“I can confirm teams are catching on. We practiced yesterday with another top team and they double naded us, got double kills with it. We were like, “Oh my god, they already stole our tactics.” We know people are going to steal these, it’s part of the game, and they should, that is how you get better.”


This is why Astralis have continued to not play in all of the tournaments. Their edge comes from their tactics which takes them time to build and advance. In contrast to that, FaZe’s edge comes from their individual players and they feel like their best practice is gained out in the field where they can hone their skill in real time battle.


Put another way, Astralis is about discipline. They want a structure and a system that they can rely on. Everyone knows their role and their part within every aspect of the game and how that feeds into the next. They play for the likely scenario given all information they have on hand. For instance, at DreamHack Marseille 2018, Astralis played Liquid on cache in the group stages. On the fifth round of that map, they went for a 1-1-3 split with three of the players in the B position. The reason was because they had a read on the economy so the highest probable tactic that Liquid can make that can win them the round is an explosive B execute where they trade into the site and their weaponry isn’t as much of a problem.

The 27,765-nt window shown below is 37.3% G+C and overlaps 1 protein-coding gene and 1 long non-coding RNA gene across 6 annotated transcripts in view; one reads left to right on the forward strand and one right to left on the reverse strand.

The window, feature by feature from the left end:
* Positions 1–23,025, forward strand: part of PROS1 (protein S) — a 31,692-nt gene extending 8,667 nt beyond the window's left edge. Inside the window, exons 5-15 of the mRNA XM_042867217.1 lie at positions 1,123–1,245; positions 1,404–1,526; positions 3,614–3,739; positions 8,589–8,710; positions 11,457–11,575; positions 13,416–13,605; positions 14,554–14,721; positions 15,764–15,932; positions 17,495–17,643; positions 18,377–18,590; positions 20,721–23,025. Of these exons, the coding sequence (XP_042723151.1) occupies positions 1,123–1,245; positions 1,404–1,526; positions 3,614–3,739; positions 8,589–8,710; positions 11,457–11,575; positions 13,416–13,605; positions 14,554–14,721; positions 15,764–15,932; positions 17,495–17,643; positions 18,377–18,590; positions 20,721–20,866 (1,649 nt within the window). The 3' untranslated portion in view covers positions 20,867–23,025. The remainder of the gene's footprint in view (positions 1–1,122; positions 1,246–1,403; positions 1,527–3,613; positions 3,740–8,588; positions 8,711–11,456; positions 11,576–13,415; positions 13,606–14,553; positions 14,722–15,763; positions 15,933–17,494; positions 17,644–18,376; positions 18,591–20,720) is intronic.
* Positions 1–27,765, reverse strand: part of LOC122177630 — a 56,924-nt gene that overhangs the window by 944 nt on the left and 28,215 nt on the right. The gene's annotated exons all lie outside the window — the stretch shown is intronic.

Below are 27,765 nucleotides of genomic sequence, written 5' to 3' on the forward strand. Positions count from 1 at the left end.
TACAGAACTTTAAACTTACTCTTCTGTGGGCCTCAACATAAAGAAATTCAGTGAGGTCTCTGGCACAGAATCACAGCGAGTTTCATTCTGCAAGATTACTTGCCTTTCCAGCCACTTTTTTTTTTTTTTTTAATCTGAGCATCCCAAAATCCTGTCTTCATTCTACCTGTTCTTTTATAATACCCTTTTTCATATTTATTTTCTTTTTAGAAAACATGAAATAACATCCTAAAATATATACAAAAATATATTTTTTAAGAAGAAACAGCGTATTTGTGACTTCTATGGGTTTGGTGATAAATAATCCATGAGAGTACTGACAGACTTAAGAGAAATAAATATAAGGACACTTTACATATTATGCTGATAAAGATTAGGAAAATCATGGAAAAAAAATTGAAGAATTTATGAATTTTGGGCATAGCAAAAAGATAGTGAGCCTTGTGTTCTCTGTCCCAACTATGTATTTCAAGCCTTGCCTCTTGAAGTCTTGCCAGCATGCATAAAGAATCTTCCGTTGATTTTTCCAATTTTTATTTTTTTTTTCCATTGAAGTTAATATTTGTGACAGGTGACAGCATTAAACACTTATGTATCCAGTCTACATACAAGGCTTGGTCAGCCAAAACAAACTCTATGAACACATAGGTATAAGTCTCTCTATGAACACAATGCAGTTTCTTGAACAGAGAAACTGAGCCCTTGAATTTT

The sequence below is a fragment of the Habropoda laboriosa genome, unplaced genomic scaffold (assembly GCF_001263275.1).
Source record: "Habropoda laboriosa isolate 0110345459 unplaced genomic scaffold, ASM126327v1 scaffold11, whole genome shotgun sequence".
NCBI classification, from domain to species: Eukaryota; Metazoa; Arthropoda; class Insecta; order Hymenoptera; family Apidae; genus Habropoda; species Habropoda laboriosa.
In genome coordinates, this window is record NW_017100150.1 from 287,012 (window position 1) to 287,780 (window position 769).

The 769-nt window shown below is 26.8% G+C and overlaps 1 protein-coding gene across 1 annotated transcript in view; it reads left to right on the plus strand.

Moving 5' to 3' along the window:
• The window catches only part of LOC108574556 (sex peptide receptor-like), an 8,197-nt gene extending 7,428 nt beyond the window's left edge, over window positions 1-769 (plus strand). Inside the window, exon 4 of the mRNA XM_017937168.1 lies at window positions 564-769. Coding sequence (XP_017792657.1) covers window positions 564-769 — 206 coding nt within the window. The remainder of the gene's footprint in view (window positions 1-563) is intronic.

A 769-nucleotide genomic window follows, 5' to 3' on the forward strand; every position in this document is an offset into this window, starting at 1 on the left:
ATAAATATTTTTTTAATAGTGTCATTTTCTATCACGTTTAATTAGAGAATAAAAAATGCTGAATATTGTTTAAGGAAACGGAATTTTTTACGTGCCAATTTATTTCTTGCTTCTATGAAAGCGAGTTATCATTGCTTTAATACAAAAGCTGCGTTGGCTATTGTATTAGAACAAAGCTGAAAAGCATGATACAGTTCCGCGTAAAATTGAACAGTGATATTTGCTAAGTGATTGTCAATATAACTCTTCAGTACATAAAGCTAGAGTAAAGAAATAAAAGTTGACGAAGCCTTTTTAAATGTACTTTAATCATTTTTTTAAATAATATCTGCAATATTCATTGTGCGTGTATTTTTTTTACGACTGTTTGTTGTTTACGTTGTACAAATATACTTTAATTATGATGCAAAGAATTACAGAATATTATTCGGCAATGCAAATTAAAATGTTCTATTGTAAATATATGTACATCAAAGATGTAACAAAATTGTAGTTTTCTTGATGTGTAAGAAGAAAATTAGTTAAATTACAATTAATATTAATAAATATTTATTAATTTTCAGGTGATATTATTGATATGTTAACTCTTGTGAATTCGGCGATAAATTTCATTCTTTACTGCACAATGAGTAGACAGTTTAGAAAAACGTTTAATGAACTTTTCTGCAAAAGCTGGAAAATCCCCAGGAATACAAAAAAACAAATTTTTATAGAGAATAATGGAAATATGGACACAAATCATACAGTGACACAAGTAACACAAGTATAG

This particular setup has Xyp9x support by holding A alone, has dev1ce holding an AWP from Z and peeking a safe angle into mid so that the chances of a Liquid play one tapping him. Two of the Astralis players are doing a boost on B site to get info into sunroom to see if anyone is there while the third supports from checkers. If Liquid go B they likely straight out lose. If they go mid control, dev1ce can get a pick and Astralis will either be able to wrap by pushing B or rotate into better positions. If Liquid hit A, Xyp9x can fall off and Astralis win the retake. This is the style Astralis bring to the fore. All players in the right role, a read on the situation, and the setup that maximizes their chances of winning.


Perhaps a better example of their structure is how they do a power play situation. At DreamHack Marseille, Astralis played FaZe in the ro8 on Mirage. In the 21st round of that map, dev1ce gets an early pick as Rain tried to go for a play. From that point onward, every move the Astralis players make across the map is in reaction to the first pick and in harmony with each other. Dev1ce throws a molly at T Ramp so that no one else can follow. Gla1ve throws a flashbang and a HE nade down mid while spraying through the smoke so that any fast reaction hit is shut down from mid. Xyp9x throws his smoke into B apts to stall any movement from there. Dupreeh knows that gla1ve has mid covered and knows that the only danger is a potential explosion from B apts so he shifts his attention there. At the same time, Magisk shifts over to connector while dev1ce shifts back to ticket. Any chance of FaZe trying to burst onto the site and catch them off guard is stymied. From that point on Astralis rotate around to maximize their defense and shut down FaZe.